Culture is a hot topic. Scholars Fukoyama, Huntington, to mention but two disagree about whether this is the end of history or the beginning of a particularly nasty chapter of it. What makes cultures tick and why some of them tick discernibly better than others – is the main bone...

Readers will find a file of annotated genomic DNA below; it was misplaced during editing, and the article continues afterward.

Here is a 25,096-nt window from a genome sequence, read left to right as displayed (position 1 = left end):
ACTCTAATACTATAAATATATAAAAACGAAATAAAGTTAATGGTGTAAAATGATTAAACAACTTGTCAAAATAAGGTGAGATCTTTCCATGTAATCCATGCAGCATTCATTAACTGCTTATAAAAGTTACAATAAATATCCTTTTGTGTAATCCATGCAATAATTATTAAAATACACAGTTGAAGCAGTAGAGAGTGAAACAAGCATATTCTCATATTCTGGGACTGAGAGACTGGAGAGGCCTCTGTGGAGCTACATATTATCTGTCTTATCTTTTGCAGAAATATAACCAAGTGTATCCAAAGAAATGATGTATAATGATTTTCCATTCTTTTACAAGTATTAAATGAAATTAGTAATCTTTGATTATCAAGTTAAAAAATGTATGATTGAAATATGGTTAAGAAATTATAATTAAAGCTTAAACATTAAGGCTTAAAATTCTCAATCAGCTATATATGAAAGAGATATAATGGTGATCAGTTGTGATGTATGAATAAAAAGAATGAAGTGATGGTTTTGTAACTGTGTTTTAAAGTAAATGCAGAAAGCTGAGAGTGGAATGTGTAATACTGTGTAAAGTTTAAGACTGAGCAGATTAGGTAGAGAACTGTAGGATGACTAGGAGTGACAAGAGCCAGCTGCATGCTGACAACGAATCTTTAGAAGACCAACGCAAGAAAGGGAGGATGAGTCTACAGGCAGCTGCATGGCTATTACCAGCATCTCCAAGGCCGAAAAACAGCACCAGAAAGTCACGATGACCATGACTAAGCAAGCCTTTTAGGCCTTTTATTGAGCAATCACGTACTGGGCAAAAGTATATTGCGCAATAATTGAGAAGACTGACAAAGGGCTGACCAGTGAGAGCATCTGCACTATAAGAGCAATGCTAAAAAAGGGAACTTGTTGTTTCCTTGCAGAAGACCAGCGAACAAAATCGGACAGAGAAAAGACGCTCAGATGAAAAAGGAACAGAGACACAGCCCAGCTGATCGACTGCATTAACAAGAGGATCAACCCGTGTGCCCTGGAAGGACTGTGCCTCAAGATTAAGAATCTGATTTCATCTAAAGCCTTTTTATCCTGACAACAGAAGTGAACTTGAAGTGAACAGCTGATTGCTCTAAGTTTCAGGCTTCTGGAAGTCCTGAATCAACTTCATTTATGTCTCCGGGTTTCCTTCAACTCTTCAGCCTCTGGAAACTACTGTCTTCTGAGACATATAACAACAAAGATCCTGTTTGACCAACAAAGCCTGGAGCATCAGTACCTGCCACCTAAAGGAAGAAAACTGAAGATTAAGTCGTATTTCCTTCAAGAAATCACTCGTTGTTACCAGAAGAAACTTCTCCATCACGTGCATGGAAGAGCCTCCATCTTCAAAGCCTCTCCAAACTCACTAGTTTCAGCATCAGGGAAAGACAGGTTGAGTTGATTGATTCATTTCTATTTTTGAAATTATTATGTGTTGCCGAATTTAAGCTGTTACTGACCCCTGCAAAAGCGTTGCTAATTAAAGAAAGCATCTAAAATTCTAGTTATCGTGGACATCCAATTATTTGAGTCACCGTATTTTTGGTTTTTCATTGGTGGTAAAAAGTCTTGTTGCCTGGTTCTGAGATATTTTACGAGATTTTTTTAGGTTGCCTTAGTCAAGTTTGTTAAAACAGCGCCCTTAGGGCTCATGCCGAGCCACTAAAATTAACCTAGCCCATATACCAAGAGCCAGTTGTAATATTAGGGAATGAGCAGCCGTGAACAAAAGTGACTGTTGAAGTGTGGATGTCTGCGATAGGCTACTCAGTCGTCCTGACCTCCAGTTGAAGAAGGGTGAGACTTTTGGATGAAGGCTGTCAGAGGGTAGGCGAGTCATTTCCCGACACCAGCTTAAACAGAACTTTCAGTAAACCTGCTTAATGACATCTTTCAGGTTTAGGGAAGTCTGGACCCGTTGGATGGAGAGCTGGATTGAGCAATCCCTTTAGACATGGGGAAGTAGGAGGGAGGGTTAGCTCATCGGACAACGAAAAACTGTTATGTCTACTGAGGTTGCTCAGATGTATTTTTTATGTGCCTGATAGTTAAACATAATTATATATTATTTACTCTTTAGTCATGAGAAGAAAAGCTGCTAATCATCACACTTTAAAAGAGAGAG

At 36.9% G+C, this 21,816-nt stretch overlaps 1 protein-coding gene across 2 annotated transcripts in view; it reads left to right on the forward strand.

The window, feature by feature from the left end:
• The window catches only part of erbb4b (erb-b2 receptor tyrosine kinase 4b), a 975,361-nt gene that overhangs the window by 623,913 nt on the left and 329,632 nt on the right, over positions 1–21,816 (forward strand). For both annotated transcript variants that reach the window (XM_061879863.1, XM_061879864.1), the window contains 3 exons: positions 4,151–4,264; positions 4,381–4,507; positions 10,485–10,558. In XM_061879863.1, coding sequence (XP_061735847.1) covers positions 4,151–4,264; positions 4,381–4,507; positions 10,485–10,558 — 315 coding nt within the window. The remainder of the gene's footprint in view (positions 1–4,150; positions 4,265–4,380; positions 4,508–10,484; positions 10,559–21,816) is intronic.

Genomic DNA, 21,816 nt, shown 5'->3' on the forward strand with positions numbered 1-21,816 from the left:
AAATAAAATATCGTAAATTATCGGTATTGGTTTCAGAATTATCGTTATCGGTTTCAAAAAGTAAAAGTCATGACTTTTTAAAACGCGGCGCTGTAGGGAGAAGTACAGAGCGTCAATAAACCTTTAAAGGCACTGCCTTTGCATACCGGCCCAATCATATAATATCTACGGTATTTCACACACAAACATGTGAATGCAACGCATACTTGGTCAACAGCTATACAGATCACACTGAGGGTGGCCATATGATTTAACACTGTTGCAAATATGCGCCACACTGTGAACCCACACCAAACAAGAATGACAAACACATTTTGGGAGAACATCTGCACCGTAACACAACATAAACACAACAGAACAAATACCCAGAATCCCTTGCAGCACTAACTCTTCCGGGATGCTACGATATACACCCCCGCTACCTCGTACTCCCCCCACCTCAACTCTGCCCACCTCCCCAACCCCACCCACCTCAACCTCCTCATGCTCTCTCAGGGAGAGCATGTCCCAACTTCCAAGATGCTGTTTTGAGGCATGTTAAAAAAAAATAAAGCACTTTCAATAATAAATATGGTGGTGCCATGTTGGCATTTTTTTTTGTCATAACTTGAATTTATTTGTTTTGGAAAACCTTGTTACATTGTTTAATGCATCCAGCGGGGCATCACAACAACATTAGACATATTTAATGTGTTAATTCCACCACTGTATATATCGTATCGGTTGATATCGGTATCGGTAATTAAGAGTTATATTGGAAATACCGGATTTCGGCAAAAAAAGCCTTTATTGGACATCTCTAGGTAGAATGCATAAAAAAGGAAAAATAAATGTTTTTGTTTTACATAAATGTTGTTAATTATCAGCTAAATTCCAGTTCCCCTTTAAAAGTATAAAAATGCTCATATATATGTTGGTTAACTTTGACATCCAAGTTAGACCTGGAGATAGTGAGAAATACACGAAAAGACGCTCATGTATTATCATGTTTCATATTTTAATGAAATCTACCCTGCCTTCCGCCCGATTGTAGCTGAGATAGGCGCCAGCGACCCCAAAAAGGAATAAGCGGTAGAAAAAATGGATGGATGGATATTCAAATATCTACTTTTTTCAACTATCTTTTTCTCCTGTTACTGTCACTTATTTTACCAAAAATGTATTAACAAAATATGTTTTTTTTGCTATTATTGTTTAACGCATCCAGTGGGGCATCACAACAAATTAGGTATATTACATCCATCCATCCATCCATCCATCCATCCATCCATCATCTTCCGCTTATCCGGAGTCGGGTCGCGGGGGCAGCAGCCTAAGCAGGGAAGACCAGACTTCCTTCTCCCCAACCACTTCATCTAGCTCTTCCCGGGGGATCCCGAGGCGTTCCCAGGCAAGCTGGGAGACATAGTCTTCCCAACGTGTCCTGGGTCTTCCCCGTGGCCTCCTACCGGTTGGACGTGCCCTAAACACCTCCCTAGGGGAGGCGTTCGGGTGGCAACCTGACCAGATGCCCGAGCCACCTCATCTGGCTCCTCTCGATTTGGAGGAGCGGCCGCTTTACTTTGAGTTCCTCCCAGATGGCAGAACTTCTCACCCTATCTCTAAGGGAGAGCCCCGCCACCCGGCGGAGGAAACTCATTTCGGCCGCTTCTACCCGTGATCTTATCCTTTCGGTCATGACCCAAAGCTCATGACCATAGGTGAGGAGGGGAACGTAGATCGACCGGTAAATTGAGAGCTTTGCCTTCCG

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In July of 1994, Paul J....In July of 1994, Paul J. Hill, a former Presbyterian minister and later a pro-life activist, was prosecuted for killing Dr. John Britton, an abortion performing doctor, and James Barrett, a volunteer, outside a clinic in Pensacola, Florida. Prior to this, Hill commented on the murder of Dr. David Gunn, another abortion performing doctor, stating that it was a "biblically justified homicide P. 215." This statement shows how strong Hill's beliefs were and leads one to assume that he did not regret killing Britton and Barrett. This paper will address the Hill case and determine the ethical parameter in which Paul Hill should have acted. The two philosophical approaches that will be examined and contrasted are the Kantian and Utilitarian perspectives. Kant and Mill's point of view on the actions of Paul J. Hill will be presented based on their theories. Lastly, I will explain why I believe that Kant's theory provides a more plausible account of morality. Kantianism and Utilitarianism are two theories that attempt to answer the moral nature of human beings. Immanuel Kant's moral system is based on a belief that reason is the final authority for morality. John Stuart Mill's moral system is based on the theory known as utilitarianism, which is based upon utility, or doing what produces the greatest happiness. One of Kant's lasting contributions to moral philosophy was his emphasis on the notion of respect for persons. He considers respect for persons a.k.a the Kantian respect to be the fundamental moral principle of ethical philosophy. His Kantianism premise is a deontological moral theory which claims that the right action in any given situation is determined by the categorical imperative, which he calls the Supreme Principle. This imperative is a command that applies to all rational beings independent of their desires. It is a command that reason tells us to follow no matter what P.31." Kant considers this an objective law of reason and because it applies to all of us, he calls it a universal practical law for all rational beings. The hypothetical imperative, on the contrary, is a conditional command, which "we have reason to follow if it serves some desire of ours P.31." For example, if you want X, then you will do Y, whereas with the categorical imperative, X has nothing to do with why you do Y. Kant's categorical imperative is a tri-dynamic statement of philosophical thought. In order to determine the morality of the Hill case from Kant's perspective, it is vital to understand the formulations that accompany the categorical imperative. Kant upheld systematic laws as the model of rational principles. A characteristic of systematic laws is that they are universal, such as the law that when heated, gas will expand. Kant thought that moral laws or principles must have universality to be rational. He derives the categorical imperative out of the notion that we should be willing to adopt those moral principle that can be universalized, that is, those which we can imagine that everyone could act upon or adopt as their principle. Thus, the first formulation of the categorical imperative is, "Never act in such a way that I could not also will that my maxim should be a universal law P.31." By maxim, he means the rule or principle on which you act. Consider the example Kant gives of giving a false promise. Making false promises is wrong and therefore could not be a universal law, because every rational being would not adopt this as a principle of action. In the Hill case, if Paul Hill kills the doctor than it is morally permissible for everyone else to kill someone they disagree with. Therefore, Hill's actions were not justified, because killing cannot be a universal law. Kant also believes that human beings have "unconditional worth." In his passage of, "The Ultimate worth of Persons," he says: Now, I say, man and, in general, every rational being exists as an end in himself and not merely as a means to be arbitrarily used by this or that will. In all his actions, whether they are directed to himself or to other rational beings, he must always be regarded at the same time as an end. What we treat as having "only a relative value as a means . . . are consequently called things. Rational beings, on the other hand, are called persons because their nature already marks them out as ends in themselves, that is, as something which ought not to be used merely as a means. Such a being is thus an object of respect and, so far, restricts all arbitrary choice. The practical imperative will therefore be as follows: "Act so that you treat humanity, whether in your own or in that of another, as an end and never as a means only P. 32." According to Kant, as rational beings, we are self-directed beings. We experience ourselves and others as intrinsically valuable, as valuable as an end and not merely instrumentally valuable or valuable as a means to obtaining something. According to this second formulation of the categorical imperative, we should treat people with fundamental dignity and respect. For instance, it would be wrong to make false promises because we would be treating others as merely a means and not respecting them as persons with intrinsic value. In order to avoid misunderstanding Kant, it is crucial to distinguish between treating someone as a means to an end and treating them merely as a means to an end. In a complex network of social relationships, we use other people all the time as means to our ends without dehumanizing them. For instance, we use the services of certain people to deliver our newspapers, groceries, and mail. Students use professors as tools to become educated and earn degrees. By contrast, when you use someone merely as a means only, it is abusive and lacks respect for that person. The abuse of that person shows that you do not believe they have value apart from his or her immediate use. Kant believed that human beings occupy a special place in creation. Human beings have dignity, because they are rational agents, capable of making their own decisions and guiding their conduct by reason. Therefore, we have the duty of being good to all persons. In the Hill case, Paul cannot kill the doctor, because according to Kant, in virtue of being a person the doctor had rights, dignity, and intrinsic moral worth, as well as value. Hence, killing the doctor would be the wrong thing to do and through Kant that action is not morally justified, since the moral law demands that we treat others as ends in themselves, and never as mere means to other ends. In other words, you should always treat other rational beings persons as having absolute moral worth, or as the ultimate ends of action. ""¦ This I will call the principle of autonomy of the will in contrast to all other principles which I accordingly count under heteronomy P.33." The moral will is the only truly autonomous will. Only by following the absolute dictates of reason which is the source of will do we arrive at the moral law, since will is a kind of reason, following the dictates of reason means following the dictates of will itself. Because we are subject only to the laws of our reason, he says, we are autonomous beings. And our autonomy gives us dignity and worth beyond all price. Due to our priceless dignity and worth, all persons are worthy of respect." An immoral will would not be autonomous since it would violate itself, the law it gives to itself. The immoral will is heteronomous. If you pursue ends that are not the ultimate ends the absolute dignity of persons, your actions are ruled by something other than the true rational form of will. You might be ruled by passion, by desire, by the wish for happiness, etc., but whatever it is, it is not self-rule by reason. Therefore, Paul cannot kill the doctor, because in doing so, he will be violating the inherent worth and dignity of persons. "A rational being belongs to the realm of ends as a member when he gives universal laws in it while also himself subject to these laws"¦P.33" By this, I believe he means that Paul Hill cannot kill the doctor, because that will make him a hypocrite. He is strongly against abortion, which is the killing of the fetus who is a person from the moment of conception. Therefore, it is wrong for him to kill the doctor, because in doing so, he will be going against his own belief of taking life. Unlike Kant, John Stuart Mill believed in an ethical theory known as utilitarianism. Utilitarianism is another theory in which the main objective is to explain the nature of ethics and morality. There are many formulations to this theory. Utilitarianism is based upon utility, or doing what produces the greatest happiness. It states that the actions of a person should be based upon the "greatest happiness principle." This principle states that ethical actions command the greatest amount of happiness for the greatest number of people. Mill's main point is that one should guide his or her judgments by what will give more pleasure. He believes that a person should always seek to gain pleasure and reject pain. So, the formulation is that the morality of an act can be held upright if the consequence produces the greatest overall utility for everyone who may be directly or indirectly affected by the action. Utilitarianism focuses on the consequences of an act rather than on the intrinsic nature of the act or the motives of the agent. So Hill's killing of the doctor is morally justified based on it bringing Hill pleasure and eliminating the pain he inflicted on the fetuses. Mill states that "some kinds of pleasure are more desirable and more valuable than others" and that "it would be absurd that while in estimating all other things, quality is considered as well as quantity, the estimation of pleasures should be supposed to depend on quantity alone". Therefore, if Paul kills the doctor, he only took away two lives quantity, which is less than those that would have been lost if the doctor would have continued performing abortions quantity. However, Mill states that doing ""¦as you would be done by and "¦loving your neighbor as yourself constitute the ideal perfection of utilitarian morality". He also says that "the thoughts of the most virtuous man need not on these occasions travel beyond the particular persons concerned, except so far as is necessary to assure himself that he is not violating the rights, this is the legitimate and authorized expectations, of anyone else." Both of these statements do not justify Hill's actions because he should have loved the doctor and he should not have violated the doctor's rights. Kantian moral theory and Utilitarianism both attempt to explain how one can go about acting ethically, however they differ in how they measure morality and in the use of rules. Kantianism says that an act is deemed moral if it is done for the sake of duty and if its maxim can be willed as a universal law. Kantianism can therefore be seen as a rational and logical theory in which decisions can be made. Utilitarianism, on the other hand, would only see the act as morally permissible if the consequences of that action produce maximum utility and happiness for all involved. Utilitarianism has no universal set of rules on to which morality is based. In assessing the two moral theories, I believe that Kantianism provides a more plausible account of ethics. Kantianism is more consistent of a theory and can be universally applied to all beings. It is more plausible because even if the consequences of performing an action are not necessarily the best, the agent is still obligated to perform the action because it is there duty to do so. Therefore, ethically and morally they are doing the right thing. In conclusion, this paper has discussed two main theories regarding the ethical behavior of human beings. Kantianism is a theory based on duties, maxims, willing and the categorical imperative. Also, it focuses on the motivation of actions, has clear and distinct set of universal rules, and is morally logical. On the other hand, Utilitarianism is based on the concept that we ought to do whatever produces the greatest overall utility and this will be the morally right action. Furthermore, it relies on the consequences of an action, has no set universal laws as each action is assessed on an individual basis, and morality is based on the results of the assessment. Because of these reasons, I believe that Kantianism is the more ethically plausible theory of the two.